Not So Fast, Colombia! – Argentina Plans $50 Million in Medical Cannabis Exports By As Early As 2025
Argentina’s newly established regulatory body for cannabis is supervising numerous research and development initiatives with the aim of entering the potentially profitable market for cannabis exports. By 2025, the Argentine government aims to generate $500 million in domestic cannabis sales and $50 million in exports.
Although the recreational use of cannabis is prohibited, individuals in Argentina can cultivate their plants for medicinal purposes. The government is considering expanding the number of private companies authorized to manufacture cannabis, as this industry has significant potential. The newly established cannabis regulatory body’s director, Gabriel Gimenez, stated that 51 research and development initiatives are being supervised nationwide. Furthermore, the National Seed Institute has authorized the usage of 13 varieties of traceable cannabis seeds.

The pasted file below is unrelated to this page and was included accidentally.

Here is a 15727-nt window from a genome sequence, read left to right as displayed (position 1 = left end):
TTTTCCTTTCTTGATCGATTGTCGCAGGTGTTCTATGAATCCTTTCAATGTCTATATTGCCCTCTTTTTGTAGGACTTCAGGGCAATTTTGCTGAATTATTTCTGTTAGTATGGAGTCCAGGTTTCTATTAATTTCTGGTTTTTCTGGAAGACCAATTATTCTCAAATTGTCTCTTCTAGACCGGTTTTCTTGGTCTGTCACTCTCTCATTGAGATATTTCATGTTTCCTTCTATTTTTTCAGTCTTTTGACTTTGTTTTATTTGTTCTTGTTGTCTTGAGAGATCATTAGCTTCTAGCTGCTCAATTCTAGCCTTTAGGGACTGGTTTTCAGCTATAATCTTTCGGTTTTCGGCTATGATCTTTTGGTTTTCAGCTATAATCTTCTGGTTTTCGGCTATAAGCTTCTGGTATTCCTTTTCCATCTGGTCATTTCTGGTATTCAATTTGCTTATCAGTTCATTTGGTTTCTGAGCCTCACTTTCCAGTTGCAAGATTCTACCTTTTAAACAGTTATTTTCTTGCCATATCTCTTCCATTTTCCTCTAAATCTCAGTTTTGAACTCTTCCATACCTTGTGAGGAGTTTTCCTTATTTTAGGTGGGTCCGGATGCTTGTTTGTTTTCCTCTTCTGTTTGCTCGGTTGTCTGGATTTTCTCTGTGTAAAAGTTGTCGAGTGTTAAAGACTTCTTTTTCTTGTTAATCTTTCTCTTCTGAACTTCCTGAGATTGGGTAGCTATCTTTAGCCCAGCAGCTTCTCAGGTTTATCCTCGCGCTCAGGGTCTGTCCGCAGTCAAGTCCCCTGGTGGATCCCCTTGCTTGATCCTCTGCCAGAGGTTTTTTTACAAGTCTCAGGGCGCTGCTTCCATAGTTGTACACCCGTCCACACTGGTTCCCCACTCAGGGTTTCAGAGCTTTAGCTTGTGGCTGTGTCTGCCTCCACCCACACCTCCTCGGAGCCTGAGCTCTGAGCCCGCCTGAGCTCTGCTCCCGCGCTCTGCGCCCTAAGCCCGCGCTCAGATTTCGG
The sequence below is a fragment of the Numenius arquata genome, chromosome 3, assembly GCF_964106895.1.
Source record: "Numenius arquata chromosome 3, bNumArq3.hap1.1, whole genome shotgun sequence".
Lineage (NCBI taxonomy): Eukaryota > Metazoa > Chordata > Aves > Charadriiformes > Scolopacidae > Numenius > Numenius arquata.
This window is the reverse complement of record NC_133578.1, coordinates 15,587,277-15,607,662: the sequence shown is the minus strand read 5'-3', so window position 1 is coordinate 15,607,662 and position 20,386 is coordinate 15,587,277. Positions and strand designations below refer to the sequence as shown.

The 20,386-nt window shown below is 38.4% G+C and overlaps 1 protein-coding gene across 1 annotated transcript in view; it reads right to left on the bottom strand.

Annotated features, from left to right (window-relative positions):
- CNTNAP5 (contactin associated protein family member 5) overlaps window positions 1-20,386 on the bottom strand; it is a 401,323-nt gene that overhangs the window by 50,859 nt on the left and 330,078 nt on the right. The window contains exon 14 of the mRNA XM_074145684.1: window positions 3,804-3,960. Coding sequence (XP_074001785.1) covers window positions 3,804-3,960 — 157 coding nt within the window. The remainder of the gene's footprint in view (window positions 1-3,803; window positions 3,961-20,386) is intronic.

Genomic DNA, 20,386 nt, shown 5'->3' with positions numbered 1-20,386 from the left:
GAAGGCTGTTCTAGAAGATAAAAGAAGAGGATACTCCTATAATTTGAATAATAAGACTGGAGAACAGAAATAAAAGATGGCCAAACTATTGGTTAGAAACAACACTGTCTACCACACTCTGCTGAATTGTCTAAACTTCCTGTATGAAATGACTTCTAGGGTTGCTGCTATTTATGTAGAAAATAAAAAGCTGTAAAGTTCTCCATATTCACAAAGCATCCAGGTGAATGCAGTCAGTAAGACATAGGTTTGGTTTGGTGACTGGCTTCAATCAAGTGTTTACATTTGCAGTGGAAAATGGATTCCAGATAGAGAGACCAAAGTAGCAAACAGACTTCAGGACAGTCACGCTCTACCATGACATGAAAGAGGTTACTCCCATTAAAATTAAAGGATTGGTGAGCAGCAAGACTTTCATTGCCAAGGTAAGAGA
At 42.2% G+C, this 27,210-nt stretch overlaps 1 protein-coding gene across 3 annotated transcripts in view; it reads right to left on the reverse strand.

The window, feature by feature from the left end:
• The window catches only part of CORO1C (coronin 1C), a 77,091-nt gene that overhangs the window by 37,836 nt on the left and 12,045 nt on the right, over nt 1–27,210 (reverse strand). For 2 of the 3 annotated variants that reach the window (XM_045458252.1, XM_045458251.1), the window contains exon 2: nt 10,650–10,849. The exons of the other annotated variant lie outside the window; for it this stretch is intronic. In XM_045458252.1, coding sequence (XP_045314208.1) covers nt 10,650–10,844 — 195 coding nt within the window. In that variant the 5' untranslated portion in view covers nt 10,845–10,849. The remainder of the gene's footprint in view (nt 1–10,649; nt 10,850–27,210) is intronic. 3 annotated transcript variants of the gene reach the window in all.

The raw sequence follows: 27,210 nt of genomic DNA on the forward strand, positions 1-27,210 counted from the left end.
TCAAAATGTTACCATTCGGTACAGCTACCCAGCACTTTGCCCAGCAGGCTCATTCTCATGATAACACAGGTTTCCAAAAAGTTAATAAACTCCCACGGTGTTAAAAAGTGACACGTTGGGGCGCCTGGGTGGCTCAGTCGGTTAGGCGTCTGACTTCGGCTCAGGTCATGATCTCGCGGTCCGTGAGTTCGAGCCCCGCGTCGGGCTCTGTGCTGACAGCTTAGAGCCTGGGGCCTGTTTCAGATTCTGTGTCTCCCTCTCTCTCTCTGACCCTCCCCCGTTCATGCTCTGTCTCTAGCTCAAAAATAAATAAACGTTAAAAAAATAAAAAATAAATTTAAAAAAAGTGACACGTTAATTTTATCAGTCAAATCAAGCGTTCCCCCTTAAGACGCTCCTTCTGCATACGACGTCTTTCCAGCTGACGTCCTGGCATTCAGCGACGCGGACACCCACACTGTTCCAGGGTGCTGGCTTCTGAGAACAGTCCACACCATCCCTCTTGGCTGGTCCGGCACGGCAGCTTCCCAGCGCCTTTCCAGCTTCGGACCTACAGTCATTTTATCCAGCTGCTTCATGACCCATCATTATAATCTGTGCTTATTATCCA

Argentina aims to earn foreign currency and create 10,000 employment opportunities through exports. Presently, cannabis-derived products are available in pharmacies in the country, and insurers have been instructed to provide coverage for prescription medications containing cannabis.
In 2021, Pampa Hemp became the first private enterprise to receive authorization from Argentina’s Ministry of Health. They commenced the cultivation of pharmaceutical-grade cannabis at a lab based in Buenos Aires province. According to Pablo Fazio, co-founder of Pampa Hemp and President of the Argentine Chamber of Cannabis (ARGENCANN), the demand for products manufactured from cannabis may create a new domestic industry. He remarked that this development alone could be revolutionary.